During the past 20 years, we have witnessed unprecedentedly fast developments in breast pathology and management of breast diseases, including but not limited to the molecular classification of breast cancer and multigene profiling assays and personalized therapies for patients with breast cancer, as well as the management of high-risk lesions diagnosed on core needle biopsies with a greater emphasis on radiologic-pathologic correlation. In addition, the emergence of artificial intelligence (AI) in pathology has created tremendous opportunities for improving diagnostic accuracy and development of prognostic and predictive biomarkers in breast cancer. In view of the Archives’ mission to represent the interests of the public, patients, and pathologists by helping laboratorians keep current with the quickly evolving field of breast pathology, we believe it is of utmost importance for pathologists to have access to the up-to-date, intelligible, and evidence-based data necessary to their successful practice.
In this special section, we compiled a series of 5 review articles (Part I and Part II) written by the thought leaders in this complex field. In the first article, Yueping Liu, MD, and colleagues provide an updated review of AI in breast pathology. They discuss current challenges and the potential use of AI in diagnosing and grading breast carcinomas, identifying metastatic carcinoma in axillary lymph nodes, quantitatively assessing breast cancer biomarkers to predict prognosis and response to therapy, and even predicting potential molecular changes within the neoplastic cells. Liu and colleagues emphasize that AI has tremendous potential to improve the accuracy of histopathologic diagnosis, reduce pathologists’ daily workload, and provide valuable prognostic and predictive information. The second article, by Edward T. Richardson, MD, PhD, and colleagues, examines recent advances in understanding the pathogenesis and novel diagnostic tools of salivary gland–like carcinomas of the breast, a subtype of triple-negative breast cancer characterized by a more favorable prognosis than most triple-negative carcinomas. They describe the clinical, histologic, immunophenotypic, and molecular features of these tumors in comparison with their salivary gland counterparts and also explore benign salivary gland–like tumors of the breast. The third article by Liza M. Quintana, MD, and Laura C. Collins, MD, is on diagnostic pitfalls in breast pathology with an emphasis on core biopsies. The authors discuss the pitfalls in diagnosing benign and malignant lesions in core biopsies and provide morphologic clues and guidance to the appropriate use and interpretation of immunohistochemical markers.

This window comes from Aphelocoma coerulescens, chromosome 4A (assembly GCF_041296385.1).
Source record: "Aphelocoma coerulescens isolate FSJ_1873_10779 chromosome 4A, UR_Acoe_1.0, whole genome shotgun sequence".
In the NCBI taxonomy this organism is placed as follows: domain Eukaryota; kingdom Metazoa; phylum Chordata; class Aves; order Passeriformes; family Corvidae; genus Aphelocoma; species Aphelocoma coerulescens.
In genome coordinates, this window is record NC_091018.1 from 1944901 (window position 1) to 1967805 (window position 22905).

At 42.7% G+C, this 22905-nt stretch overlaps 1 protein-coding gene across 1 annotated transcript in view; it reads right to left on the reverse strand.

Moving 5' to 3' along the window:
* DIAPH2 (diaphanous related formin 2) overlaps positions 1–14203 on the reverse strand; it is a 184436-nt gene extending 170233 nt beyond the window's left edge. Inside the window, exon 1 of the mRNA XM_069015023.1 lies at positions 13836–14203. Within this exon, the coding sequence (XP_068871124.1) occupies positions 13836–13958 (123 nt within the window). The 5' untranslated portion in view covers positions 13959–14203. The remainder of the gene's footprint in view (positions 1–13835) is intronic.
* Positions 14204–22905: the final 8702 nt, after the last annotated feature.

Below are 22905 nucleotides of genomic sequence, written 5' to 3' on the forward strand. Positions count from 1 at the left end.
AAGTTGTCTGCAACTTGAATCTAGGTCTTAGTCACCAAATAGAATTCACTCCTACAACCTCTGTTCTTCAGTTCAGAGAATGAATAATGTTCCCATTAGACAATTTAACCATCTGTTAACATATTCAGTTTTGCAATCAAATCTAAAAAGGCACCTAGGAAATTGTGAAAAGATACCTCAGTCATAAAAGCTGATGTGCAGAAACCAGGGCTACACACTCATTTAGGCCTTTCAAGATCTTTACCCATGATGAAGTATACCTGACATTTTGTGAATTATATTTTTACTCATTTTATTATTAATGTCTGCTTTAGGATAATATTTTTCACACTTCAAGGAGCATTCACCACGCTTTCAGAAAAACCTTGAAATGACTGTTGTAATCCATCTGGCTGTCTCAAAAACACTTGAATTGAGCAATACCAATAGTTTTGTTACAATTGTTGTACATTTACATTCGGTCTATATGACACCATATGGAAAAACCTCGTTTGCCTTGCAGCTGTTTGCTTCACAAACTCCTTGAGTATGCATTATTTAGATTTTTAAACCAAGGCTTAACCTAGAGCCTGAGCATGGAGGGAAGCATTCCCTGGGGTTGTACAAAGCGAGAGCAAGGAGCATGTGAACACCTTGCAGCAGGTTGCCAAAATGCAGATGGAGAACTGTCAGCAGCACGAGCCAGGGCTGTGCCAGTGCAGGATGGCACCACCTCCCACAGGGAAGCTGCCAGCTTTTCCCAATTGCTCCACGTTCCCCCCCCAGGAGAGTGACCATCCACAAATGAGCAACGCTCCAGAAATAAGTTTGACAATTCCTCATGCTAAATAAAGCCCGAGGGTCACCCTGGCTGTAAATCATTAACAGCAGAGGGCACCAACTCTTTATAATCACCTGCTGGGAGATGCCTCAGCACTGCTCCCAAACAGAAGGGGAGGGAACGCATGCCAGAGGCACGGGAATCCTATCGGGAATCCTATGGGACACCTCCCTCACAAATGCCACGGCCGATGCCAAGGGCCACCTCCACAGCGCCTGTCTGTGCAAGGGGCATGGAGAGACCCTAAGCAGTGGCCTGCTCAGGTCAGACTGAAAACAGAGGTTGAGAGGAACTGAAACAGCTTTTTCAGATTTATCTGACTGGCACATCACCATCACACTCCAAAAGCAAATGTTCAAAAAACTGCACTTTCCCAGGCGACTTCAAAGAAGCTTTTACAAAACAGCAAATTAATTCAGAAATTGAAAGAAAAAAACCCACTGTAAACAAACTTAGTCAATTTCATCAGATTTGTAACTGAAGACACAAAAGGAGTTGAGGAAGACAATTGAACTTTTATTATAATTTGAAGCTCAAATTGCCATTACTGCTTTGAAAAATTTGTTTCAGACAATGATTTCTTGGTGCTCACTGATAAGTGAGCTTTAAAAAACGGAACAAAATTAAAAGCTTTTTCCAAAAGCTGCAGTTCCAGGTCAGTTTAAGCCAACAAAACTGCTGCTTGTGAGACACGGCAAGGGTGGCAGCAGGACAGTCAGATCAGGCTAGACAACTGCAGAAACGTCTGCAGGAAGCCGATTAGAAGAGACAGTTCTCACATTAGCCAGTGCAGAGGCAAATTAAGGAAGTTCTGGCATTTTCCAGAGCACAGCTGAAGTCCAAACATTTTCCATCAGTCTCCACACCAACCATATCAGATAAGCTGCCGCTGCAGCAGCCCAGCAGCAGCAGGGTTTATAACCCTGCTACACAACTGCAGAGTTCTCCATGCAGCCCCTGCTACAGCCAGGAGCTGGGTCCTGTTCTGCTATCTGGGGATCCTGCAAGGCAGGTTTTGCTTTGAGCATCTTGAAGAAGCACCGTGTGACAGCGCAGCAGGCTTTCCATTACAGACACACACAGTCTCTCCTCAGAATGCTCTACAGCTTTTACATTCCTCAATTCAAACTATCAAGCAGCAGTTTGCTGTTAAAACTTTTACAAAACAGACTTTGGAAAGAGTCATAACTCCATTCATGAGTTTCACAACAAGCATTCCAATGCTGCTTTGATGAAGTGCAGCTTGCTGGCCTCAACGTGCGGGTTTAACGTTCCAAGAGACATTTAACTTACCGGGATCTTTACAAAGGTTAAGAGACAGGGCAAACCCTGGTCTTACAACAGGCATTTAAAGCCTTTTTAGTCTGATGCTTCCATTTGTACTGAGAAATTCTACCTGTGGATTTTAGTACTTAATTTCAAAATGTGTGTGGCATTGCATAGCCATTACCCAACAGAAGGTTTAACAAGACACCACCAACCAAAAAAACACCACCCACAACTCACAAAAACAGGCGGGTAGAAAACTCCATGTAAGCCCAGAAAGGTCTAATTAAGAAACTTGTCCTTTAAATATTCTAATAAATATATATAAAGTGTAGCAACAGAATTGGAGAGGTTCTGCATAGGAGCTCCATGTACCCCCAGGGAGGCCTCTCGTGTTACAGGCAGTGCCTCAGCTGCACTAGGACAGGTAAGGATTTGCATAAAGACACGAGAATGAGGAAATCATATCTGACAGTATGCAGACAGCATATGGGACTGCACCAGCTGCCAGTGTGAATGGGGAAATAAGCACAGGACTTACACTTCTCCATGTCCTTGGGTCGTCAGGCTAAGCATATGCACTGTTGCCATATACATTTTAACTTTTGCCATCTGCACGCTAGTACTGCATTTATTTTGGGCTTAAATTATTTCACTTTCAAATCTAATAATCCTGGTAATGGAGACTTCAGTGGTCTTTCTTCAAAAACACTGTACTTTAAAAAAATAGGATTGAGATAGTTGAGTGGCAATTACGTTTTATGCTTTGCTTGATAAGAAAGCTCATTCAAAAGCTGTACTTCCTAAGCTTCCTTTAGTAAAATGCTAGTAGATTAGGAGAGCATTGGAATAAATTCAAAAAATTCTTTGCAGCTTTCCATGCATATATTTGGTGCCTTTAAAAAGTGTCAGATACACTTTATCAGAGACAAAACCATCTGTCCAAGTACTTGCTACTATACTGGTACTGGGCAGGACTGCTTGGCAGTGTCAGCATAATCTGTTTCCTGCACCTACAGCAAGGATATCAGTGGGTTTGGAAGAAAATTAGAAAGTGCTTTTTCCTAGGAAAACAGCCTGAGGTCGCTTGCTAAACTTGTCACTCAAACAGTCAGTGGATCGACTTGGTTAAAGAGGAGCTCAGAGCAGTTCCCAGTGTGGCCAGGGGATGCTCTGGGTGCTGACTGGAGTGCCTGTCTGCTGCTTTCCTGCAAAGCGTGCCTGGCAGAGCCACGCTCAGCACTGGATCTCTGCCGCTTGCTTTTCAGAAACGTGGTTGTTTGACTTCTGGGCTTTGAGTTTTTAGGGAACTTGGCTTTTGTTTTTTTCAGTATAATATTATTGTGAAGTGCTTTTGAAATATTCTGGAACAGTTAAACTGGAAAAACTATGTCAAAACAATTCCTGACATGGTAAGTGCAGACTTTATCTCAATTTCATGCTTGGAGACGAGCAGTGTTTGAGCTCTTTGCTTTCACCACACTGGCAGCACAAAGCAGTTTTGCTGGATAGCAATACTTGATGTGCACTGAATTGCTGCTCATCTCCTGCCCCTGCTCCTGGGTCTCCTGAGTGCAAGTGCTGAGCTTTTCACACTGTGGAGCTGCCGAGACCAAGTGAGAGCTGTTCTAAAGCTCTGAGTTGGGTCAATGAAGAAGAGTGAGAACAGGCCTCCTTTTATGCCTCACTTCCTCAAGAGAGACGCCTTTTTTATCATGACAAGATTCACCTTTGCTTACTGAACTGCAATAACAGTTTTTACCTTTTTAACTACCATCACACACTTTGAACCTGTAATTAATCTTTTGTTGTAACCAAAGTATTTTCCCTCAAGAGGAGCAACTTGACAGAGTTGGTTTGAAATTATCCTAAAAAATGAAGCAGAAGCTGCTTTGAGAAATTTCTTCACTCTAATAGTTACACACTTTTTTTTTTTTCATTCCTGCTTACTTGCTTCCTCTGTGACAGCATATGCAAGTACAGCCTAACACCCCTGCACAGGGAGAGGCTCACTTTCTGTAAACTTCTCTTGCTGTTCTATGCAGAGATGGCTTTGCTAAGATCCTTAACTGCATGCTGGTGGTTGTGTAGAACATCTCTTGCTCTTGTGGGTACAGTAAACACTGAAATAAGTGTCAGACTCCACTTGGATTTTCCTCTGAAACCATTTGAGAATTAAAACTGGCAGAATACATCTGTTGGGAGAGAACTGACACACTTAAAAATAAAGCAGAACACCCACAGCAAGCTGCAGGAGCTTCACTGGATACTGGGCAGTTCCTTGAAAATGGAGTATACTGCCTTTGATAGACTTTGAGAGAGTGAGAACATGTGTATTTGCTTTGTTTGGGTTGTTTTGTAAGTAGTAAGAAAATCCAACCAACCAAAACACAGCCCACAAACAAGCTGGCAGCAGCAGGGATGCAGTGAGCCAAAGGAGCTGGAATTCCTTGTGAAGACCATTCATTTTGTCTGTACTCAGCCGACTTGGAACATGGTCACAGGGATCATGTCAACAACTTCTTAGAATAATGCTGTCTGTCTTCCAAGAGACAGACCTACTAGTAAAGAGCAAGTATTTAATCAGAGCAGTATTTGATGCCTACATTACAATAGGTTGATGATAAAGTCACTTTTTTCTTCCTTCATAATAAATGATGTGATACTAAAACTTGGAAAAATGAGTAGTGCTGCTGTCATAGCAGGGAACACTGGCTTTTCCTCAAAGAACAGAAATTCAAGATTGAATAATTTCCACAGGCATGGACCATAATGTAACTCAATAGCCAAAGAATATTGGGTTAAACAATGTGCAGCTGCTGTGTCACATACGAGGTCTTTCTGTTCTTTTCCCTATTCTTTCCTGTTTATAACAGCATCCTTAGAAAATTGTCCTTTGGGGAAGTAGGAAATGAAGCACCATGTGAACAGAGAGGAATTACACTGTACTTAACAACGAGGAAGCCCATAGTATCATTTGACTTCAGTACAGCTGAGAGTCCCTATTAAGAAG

Beginning Part II of this special section, Qinqing Ding, MD, PhD, and colleagues provide an overview of common applications of immunohistochemical (IHC) stains for diagnosing invasive and noninvasive breast lesions, including benign and malignant spindle cell lesions. They discuss the strengths and limitations of IHC stains and provide evidence and their experiences in using these IHC stains to render accurate diagnoses of these lesions. The final article in the special section, by Gulisa Turashvili, MD, PhD, and Xiaoxian Li, MD, PhD, provides a comprehensive overview of inflammatory lesions of the breast with etiopathogenesis, clinical, radiologic, and pathologic features focusing on a practical approach for differential diagnosis, treatment, and prognosis. They emphasize that pathologists have a unique opportunity to play an essential role in patient management when accurately diagnosing clinically significant entities, such as cystic neutrophilic granulomatous mastitis, immunoglobulin G4 mastitis, or squamous metaplasia of lactiferous ducts.
We hope the readers will enjoy this collection of review articles discussing some of the important and updated topics in neoplastic and nonneoplastic breast pathology. The information presented herein will be helpful to a large audience, including practicing pathologists, pathology trainees, breast imagers, oncologists, and surgeons, as well as physicians from other specialties.
We sincerely thank Archives of Pathology & Laboratory Medicine Editor in Chief Alain C. Borczuk, and Managing Editor Katie Giesen for providing the opportunity for and the outstanding support during the publication of these articles.
The authors have no relevant financial interest in the products or companies described in this article.